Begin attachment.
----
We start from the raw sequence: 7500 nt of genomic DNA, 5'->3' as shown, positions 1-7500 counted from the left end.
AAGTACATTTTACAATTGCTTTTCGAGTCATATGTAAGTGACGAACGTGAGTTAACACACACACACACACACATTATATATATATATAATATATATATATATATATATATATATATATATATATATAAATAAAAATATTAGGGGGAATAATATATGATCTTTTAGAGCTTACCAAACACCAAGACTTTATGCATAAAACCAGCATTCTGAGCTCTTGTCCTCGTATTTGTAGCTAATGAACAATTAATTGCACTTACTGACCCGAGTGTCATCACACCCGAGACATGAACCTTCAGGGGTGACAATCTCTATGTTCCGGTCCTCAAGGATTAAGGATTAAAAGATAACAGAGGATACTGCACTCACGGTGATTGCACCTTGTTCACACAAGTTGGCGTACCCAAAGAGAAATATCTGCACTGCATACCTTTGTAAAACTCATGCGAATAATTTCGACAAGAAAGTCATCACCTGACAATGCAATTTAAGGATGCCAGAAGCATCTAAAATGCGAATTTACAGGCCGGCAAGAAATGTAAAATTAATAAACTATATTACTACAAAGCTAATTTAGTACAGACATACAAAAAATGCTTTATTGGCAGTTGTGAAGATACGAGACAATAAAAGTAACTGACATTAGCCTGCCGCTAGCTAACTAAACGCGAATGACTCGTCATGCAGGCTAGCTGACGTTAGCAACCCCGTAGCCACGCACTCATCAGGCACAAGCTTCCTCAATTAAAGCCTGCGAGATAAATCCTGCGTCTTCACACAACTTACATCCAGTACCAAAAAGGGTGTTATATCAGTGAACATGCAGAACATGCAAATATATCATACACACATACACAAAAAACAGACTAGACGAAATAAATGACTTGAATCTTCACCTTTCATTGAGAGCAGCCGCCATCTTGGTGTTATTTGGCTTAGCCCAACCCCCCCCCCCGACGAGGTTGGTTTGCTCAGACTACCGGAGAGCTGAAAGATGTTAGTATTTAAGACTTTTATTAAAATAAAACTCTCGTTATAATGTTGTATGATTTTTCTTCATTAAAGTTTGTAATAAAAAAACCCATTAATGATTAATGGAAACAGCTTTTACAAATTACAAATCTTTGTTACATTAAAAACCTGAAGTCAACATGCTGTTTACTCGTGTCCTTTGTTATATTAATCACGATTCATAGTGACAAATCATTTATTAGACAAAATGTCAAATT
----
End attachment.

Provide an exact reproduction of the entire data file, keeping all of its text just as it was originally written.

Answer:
We start from the raw sequence: 7500 nt of genomic DNA, 5'->3' as shown, positions 1-7500 counted from the left end.
AAGTACATTTTACAATTGCTTTTCGAGTCATATGTAAGTGACGAACGTGAGTTAACACACACACACACACACATTATATATATATATAATATATATATATATATATATATATATATATATATATATAAATAAAAATATTAGGGGGAATAATATATGATCTTTTAGAGCTTACCAAACACCAAGACTTTATGCATAAAACCAGCATTCTGAGCTCTTGTCCTCGTATTTGTAGCTAATGAACAATTAATTGCACTTACTGACCCGAGTGTCATCACACCCGAGACATGAACCTTCAGGGGTGACAATCTCTATGTTCCGGTCCTCAAGGATTAAGGATTAAAAGATAACAGAGGATACTGCACTCACGGTGATTGCACCTTGTTCACACAAGTTGGCGTACCCAAAGAGAAATATCTGCACTGCATACCTTTGTAAAACTCATGCGAATAATTTCGACAAGAAAGTCATCACCTGACAATGCAATTTAAGGATGCCAGAAGCATCTAAAATGCGAATTTACAGGCCGGCAAGAAATGTAAAATTAATAAACTATATTACTACAAAGCTAATTTAGTACAGACATACAAAAAATGCTTTATTGGCAGTTGTGAAGATACGAGACAATAAAAGTAACTGACATTAGCCTGCCGCTAGCTAACTAAACGCGAATGACTCGTCATGCAGGCTAGCTGACGTTAGCAACCCCGTAGCCACGCACTCATCAGGCACAAGCTTCCTCAATTAAAGCCTGCGAGATAAATCCTGCGTCTTCACACAACTTACATCCAGTACCAAAAAGGGTGTTATATCAGTGAACATGCAGAACATGCAAATATATCATACACACATACACAAAAAACAGACTAGACGAAATAAATGACTTGAATCTTCACCTTTCATTGAGAGCAGCCGCCATCTTGGTGTTATTTGGCTTAGCCCAACCCCCCCCCCCGACGAGGTTGGTTTGCTCAGACTACCGGAGAGCTGAAAGATGTTAGTATTTAAGACTTTTATTAAAATAAAACTCTCGTTATAATGTTGTATGATTTTTCTTCATTAAAGTTTGTAATAAAAAAACCCATTAATGATTAATGGAAACAGCTTTTACAAATTACAAATCTTTGTTACATTAAAAACCTGAAGTCAACATGCTGTTTACTCGTGTCCTTTGTTATATTAATCACGATTCATAGTGACAAATCATTTATTAGACAAAATGTCAAATT